John A. Fairlie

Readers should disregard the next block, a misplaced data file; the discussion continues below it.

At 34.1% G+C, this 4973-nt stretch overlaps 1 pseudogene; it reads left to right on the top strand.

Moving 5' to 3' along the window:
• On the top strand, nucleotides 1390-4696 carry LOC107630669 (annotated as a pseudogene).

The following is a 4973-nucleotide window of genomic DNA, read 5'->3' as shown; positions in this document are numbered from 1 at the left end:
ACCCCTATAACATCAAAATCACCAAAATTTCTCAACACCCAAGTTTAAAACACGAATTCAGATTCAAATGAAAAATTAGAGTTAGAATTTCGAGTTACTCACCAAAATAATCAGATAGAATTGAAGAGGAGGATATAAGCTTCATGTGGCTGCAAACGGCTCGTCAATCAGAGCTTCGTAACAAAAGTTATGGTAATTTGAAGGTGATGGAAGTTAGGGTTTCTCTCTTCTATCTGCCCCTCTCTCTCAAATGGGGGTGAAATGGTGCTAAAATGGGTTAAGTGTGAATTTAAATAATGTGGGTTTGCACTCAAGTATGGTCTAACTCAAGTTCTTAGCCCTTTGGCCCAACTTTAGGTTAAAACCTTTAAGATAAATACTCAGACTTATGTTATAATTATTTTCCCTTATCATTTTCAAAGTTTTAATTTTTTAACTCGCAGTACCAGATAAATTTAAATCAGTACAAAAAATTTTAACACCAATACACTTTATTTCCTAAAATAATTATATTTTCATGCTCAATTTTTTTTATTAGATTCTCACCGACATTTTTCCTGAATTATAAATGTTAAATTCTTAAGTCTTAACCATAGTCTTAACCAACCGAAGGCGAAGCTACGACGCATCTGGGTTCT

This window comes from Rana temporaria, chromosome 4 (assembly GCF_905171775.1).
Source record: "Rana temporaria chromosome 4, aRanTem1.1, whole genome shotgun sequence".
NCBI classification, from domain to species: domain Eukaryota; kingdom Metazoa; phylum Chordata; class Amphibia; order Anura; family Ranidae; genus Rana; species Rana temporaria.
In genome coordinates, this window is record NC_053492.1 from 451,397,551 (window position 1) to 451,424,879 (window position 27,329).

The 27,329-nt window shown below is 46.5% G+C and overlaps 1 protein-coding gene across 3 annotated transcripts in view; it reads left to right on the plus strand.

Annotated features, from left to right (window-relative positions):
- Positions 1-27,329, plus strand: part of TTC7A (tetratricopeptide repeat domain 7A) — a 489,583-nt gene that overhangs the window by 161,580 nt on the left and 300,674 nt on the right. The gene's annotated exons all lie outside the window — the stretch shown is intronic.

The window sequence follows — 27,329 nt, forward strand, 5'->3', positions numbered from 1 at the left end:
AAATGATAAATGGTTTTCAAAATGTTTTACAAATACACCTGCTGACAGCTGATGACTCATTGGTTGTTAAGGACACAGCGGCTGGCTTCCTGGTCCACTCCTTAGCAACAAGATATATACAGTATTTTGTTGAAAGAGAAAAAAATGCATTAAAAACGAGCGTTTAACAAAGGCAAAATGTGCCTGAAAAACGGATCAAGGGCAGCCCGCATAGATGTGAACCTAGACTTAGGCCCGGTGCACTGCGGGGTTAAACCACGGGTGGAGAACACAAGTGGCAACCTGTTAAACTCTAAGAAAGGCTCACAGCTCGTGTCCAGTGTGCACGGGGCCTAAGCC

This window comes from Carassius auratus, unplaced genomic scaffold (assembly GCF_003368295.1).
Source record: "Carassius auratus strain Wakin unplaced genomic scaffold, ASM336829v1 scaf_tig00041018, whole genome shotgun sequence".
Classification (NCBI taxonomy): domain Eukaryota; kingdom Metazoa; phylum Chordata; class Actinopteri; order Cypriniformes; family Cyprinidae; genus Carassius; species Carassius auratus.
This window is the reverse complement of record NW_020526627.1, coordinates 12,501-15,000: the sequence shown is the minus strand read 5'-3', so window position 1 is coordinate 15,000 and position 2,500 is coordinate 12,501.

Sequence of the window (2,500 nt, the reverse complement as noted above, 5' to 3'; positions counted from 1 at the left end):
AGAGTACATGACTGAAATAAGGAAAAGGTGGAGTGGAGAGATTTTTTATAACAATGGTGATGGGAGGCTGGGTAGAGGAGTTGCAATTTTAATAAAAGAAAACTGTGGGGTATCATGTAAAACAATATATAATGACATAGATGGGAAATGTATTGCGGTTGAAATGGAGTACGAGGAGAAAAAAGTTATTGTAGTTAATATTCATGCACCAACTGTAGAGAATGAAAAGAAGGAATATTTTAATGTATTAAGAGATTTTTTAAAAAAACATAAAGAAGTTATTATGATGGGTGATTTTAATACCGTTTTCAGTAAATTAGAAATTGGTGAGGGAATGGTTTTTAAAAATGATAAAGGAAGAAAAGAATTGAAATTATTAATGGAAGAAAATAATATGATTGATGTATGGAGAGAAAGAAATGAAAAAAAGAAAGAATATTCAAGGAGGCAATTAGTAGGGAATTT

In April of last year the proposition to call a convention to revise the Constitution of Michigan was adopted by a substantial popular vote. The approach of the time when this Convention will be called suggests the advisability of discussing at least some of the changes which may be proposed. For while the full debate on proposed changes must take place in the Convention and after its work is submitted for popular ratification, it is important that some definite ideas should be publicly considered even before the delegates are elected. At the outset it should be understood that if the present State Constitution followed the models of the National Constitution and the earlier state constitutions in dealing only with the fundamental organs of government, there would be little need for any general revision. And it may be admitted that no radical changes in the fundamental principles of American government will be adopted or perhaps even seriously discussed.